Destination: Paris L'onzième

Destination: Paris L'onzième

L’Onzième could put the Marais out of business. These days the trendsetters known as "Bobos" (short for "bourgeois-bohèmes") are swarming Paris’s 11ème arrondissement, east of the Marais and west of Père Lachaise Cemetery, for cool fashion, cutting-edge cuisine, and nightlife that rocks. The early siren song for this crowd of successful designers, architects and actors was the district’s rambling woodworker’s lofts ripe for renovation, and in the last few years they’ve sparked a wave of ahead-of-the-curve eateries, high-spirited fashion boutiques and "bio" wine shops.

We found a cache of organic and biodynamic wines, many under $10, at Le Verre Vole (38 Rue Oberkampf, tel. 01 43 14 99 46), located on a stretch of rotisserie chicken stands and mom-and-pop bakeries. A few blocks away on Rue de la Folie-Méricourt, voguish boutiques are sprouting like wildflowers. At Mixing Club (42 Rue de la Folie-Méricourt, tel. 01 43 55 02 74) artist Sebastian Libbrocht transforms secondhand castoffs into gallery-worthy household accessories. Markethic (44 Rue de la Folie-Méricourt, tel. 0872 192 879) offers rare Third World


products like South American chocolates and Iranian rose oil at fair-trade prices, and the art gallery cum wine shop La Cave de L’Insolite (50, Rue de la Folie-Méricourt, tel 01 533 60 833), which translates aptly as "the strange one," sources a rich trove of "bio" wines. Surrounding this loft-like cellar is an eclectic collection of 19th-century glassware, lavish culinary tomes, Japanese sculpture, and the odd dinosaur bone. Its food-savvy staff will hunt down the best pairing for the tangy farmstead cheese at the souk-like Marché Couvert Beauvau on nearby Place d’Aligre, slathered on a hunk of country bread from the organic artisan bakery Moisan (5 pl d’Aligre, 12th, tel. 01 43 45 46 60).

Café life is the heart of the 11ème. Media types gather at pause-café (41 Rue de Charonne, tel. 01 48 06 80 33) for homey plates of soupe d’aubergines, and at the gaslight-era Pure Café (14, Rue Jean Mace, tel. 01 43 71 47 22) for modern fusion dishes like Hawaiian poke and Vietnamese-inspired chocolate nem (egg rolls) with coffee sauce and


green cardamom. On a narrow street off throbbing Bastille Square, Cafe de L’industrie (16 & 17 Rue Saint-Sabin, tel. 01 47 00 13 53) rides a nostalgia wave with thick red curtains, leather banquette and a traditional menu of hearty leeks vinaigrette and saucisse puree a l’ancienne. The best place to mix with locals is Le Kitch (10 Rue Oberkampf, tel. 01 40 21 94 94), a wonky storefront bar plastered with ’70s magazine ads that turns into a nightly party.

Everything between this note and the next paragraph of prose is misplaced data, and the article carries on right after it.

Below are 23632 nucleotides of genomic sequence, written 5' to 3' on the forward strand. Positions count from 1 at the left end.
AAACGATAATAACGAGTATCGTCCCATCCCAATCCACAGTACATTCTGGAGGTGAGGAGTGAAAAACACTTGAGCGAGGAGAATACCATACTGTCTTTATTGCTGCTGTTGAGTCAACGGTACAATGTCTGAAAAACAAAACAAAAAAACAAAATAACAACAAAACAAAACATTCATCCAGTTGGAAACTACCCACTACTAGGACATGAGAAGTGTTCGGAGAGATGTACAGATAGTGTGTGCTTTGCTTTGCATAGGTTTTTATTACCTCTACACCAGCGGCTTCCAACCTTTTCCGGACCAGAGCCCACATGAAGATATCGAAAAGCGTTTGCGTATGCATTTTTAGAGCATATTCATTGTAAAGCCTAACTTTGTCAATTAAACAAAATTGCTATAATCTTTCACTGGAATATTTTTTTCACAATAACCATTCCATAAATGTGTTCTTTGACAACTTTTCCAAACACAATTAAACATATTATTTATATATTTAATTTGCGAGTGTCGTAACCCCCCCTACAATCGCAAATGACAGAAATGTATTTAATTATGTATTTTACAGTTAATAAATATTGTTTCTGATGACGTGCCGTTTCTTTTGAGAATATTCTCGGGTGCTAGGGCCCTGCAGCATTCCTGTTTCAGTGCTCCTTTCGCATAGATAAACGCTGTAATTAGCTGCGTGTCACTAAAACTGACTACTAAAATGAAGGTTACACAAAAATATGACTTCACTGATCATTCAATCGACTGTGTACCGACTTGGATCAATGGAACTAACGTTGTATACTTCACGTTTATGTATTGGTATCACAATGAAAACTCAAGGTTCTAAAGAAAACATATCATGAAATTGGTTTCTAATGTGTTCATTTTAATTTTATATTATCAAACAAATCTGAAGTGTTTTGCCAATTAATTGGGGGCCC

Residents of the most genteel Paris precincts sometimes weekend at the design-mad Murano Urban Resort (13 Boulevard du Temple, tel. 01 42 71 20 00), sister hotel to St. Tropez’s Byblos. They come for an intoxicating dose of futuristic style: dramatic light sculptures that illuminate nearly pitch-black hallways, doors that open with fingerprints instead of keys and sybaritic wall-free loos with soaking tubs in full view of the bed. For guests who manage to leave the rooms (there’s no hope for those booked in the suites with private pools), there are high-end Cognacs, 100 international vodkas, and fine cigars at the bar engulfed in video color and sound just off the lobby. The restaurant seamlessly fuses the styles of two young chefs from contrary backgrounds—traditionally trained Julien Chicoisne from hotel Fermes de Marie in Megeve, and Pierre Auge from London’s trendy Sketch—whose outlooks merge in light, brightly flavored dishes.

L’Onzième is an enchanted quarter where the avant-garde mingles peacefully with old-time ethnic haunts. So if you hear me say I’m returning to pump up my "fashion cred" at Onze (11 Rue Oberkampf, tel. 01 43 55 32 11) with indie labels like Just In Case; or to find my inner Catherine Deneuve among the vintage lingerie at Nuits de Satin (9 Rue Oberkampf, tel. 01 43 57 65 05), don’t believe a word. I’m going back for the char-crusted rounds of Algerian bread at Boulangerie Belala (14 Rue Ternaux, tel. 01 43 55 61 24), and to Les Noces d’Or (59 Av. Philippe Auguste, tel. 01 48 50 74 77) for those Algerian pastries laced with rosewater and pistachio that made my knees weak.

Published on August 1, 2006